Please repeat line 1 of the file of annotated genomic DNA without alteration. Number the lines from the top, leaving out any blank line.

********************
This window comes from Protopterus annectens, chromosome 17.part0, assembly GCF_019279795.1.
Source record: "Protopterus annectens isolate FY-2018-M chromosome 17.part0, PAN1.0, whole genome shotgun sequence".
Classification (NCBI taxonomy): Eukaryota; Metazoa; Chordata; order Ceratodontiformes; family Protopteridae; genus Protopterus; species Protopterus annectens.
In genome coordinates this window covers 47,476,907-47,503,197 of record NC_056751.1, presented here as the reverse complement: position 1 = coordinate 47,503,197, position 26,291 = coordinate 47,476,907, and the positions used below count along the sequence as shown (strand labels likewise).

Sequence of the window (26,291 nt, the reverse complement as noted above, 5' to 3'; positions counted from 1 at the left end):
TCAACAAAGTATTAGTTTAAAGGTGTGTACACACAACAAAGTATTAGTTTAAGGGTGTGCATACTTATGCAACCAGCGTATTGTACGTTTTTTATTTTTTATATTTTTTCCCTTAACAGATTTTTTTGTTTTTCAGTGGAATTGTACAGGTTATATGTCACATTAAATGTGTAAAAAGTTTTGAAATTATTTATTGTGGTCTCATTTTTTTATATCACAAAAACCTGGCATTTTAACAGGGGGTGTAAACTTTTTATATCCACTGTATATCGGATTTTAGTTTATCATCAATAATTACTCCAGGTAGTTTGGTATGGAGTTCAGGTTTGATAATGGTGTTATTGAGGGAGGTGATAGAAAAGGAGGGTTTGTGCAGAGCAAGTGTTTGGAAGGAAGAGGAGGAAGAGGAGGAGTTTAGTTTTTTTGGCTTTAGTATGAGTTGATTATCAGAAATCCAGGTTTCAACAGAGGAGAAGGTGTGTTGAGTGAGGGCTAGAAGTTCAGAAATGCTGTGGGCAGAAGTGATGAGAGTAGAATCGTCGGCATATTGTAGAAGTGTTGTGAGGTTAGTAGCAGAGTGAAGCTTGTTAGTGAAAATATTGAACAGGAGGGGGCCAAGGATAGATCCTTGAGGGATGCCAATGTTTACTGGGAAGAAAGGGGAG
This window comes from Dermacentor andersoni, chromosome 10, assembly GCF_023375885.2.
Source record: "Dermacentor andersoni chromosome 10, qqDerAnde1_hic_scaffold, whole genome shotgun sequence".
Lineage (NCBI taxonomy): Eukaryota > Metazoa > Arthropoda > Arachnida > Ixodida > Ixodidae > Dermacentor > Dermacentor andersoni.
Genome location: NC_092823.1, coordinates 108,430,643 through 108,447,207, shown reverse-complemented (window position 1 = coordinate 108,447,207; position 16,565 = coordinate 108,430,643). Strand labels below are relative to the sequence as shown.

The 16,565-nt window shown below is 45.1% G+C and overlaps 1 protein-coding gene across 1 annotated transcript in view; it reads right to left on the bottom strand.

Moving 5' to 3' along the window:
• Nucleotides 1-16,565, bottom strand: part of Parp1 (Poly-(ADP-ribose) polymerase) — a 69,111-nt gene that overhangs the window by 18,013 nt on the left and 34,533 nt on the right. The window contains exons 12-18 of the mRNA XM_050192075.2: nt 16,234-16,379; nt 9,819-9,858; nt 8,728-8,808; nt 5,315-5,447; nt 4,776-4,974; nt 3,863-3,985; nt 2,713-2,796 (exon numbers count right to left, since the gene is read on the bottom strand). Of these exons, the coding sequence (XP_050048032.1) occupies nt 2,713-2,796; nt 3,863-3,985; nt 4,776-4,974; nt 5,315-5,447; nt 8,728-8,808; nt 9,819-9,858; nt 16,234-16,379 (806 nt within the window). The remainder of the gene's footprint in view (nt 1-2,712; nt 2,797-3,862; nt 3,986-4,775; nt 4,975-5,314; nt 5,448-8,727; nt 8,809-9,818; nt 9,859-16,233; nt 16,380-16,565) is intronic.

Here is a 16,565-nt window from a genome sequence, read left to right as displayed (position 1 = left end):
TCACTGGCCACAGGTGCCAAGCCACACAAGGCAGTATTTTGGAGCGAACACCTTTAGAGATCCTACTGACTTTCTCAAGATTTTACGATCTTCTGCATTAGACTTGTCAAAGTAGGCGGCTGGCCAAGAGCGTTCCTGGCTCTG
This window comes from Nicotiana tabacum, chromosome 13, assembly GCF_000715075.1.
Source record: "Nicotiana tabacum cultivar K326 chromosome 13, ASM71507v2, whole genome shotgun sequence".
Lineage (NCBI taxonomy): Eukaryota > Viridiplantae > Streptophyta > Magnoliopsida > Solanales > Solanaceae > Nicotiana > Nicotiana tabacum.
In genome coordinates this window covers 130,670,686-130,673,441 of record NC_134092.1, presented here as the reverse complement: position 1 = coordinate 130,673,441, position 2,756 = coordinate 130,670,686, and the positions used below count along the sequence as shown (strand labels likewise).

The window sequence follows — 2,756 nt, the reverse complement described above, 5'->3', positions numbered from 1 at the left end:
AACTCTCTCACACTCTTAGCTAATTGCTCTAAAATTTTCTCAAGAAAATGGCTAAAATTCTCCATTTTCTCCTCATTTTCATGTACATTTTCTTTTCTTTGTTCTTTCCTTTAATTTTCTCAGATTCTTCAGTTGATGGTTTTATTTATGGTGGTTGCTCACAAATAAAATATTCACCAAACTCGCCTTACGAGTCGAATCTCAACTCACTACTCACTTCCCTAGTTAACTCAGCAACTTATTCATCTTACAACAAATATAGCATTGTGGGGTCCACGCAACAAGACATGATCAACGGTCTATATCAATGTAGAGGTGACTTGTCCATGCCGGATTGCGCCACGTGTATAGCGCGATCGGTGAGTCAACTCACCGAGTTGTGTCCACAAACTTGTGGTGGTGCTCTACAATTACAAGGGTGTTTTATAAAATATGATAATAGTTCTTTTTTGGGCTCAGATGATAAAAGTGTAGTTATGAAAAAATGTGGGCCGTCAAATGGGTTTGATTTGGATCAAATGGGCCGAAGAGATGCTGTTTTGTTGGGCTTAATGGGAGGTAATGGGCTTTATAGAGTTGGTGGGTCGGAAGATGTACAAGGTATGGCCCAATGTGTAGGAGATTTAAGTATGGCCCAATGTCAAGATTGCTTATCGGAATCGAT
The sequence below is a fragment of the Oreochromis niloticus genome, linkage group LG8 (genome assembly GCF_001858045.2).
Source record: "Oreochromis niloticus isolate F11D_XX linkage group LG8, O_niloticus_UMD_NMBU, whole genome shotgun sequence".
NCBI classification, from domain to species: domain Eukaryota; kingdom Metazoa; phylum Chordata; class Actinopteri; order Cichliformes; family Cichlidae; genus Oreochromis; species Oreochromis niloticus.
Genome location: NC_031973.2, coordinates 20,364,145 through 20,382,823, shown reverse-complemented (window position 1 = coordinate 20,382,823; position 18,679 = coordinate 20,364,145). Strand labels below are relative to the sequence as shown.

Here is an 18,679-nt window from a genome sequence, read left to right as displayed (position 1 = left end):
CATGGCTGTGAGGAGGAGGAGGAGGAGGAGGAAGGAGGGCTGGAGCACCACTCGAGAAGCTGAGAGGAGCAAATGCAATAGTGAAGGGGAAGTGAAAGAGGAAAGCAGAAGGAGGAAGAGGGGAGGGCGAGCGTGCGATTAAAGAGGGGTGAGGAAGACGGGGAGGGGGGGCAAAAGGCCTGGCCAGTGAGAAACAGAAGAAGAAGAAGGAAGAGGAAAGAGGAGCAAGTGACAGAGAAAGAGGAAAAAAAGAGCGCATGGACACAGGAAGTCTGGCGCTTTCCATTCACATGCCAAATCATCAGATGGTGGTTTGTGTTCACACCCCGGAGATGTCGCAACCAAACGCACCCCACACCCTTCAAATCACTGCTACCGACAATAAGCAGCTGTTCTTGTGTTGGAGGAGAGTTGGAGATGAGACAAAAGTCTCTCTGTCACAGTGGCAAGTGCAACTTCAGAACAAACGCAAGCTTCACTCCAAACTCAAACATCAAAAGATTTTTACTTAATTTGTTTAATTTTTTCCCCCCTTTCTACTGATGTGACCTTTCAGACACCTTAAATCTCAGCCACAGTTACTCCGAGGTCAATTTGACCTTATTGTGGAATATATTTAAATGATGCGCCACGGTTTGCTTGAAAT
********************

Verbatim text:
This window comes from Protopterus annectens, chromosome 17.part0, assembly GCF_019279795.1.